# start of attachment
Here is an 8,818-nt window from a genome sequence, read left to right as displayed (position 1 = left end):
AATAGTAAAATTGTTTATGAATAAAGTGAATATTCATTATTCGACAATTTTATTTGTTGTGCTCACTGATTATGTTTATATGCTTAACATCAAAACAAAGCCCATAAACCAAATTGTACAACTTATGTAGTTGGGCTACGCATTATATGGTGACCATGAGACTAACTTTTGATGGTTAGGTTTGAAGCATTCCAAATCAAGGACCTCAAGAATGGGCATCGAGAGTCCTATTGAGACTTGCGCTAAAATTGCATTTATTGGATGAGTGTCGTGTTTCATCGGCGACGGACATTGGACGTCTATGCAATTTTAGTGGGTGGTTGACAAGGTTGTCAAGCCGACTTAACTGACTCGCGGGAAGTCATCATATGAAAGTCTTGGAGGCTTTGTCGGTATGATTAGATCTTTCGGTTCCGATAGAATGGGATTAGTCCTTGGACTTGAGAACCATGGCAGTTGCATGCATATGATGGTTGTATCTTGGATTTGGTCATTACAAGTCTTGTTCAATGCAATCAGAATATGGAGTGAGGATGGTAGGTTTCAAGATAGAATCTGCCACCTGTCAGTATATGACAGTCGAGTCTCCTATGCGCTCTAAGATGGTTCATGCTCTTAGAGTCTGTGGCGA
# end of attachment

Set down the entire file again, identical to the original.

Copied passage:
Here is an 8,818-nt window from a genome sequence, read left to right as displayed (position 1 = left end):
AATAGTAAAATTGTTTATGAATAAAGTGAATATTCATTATTCGACAATTTTATTTGTTGTGCTCACTGATTATGTTTATATGCTTAACATCAAAACAAAGCCCATAAACCAAATTGTACAACTTATGTAGTTGGGCTACGCATTATATGGTGACCATGAGACTAACTTTTGATGGTTAGGTTTGAAGCATTCCAAATCAAGGACCTCAAGAATGGGCATCGAGAGTCCTATTGAGACTTGCGCTAAAATTGCATTTATTGGATGAGTGTCGTGTTTCATCGGCGACGGACATTGGACGTCTATGCAATTTTAGTGGGTGGTTGACAAGGTTGTCAAGCCGACTTAACTGACTCGCGGGAAGTCATCATATGAAAGTCTTGGAGGCTTTGTCGGTATGATTAGATCTTTCGGTTCCGATAGAATGGGATTAGTCCTTGGACTTGAGAACCATGGCAGTTGCATGCATATGATGGTTGTATCTTGGATTTGGTCATTACAAGTCTTGTTCAATGCAATCAGAATATGGAGTGAGGATGGTAGGTTTCAAGATAGAATCTGCCACCTGTCAGTATATGACAGTCGAGTCTCCTATGCGCTCTAAGATGGTTCATGCTCTTAGAGTCTGTGGCGA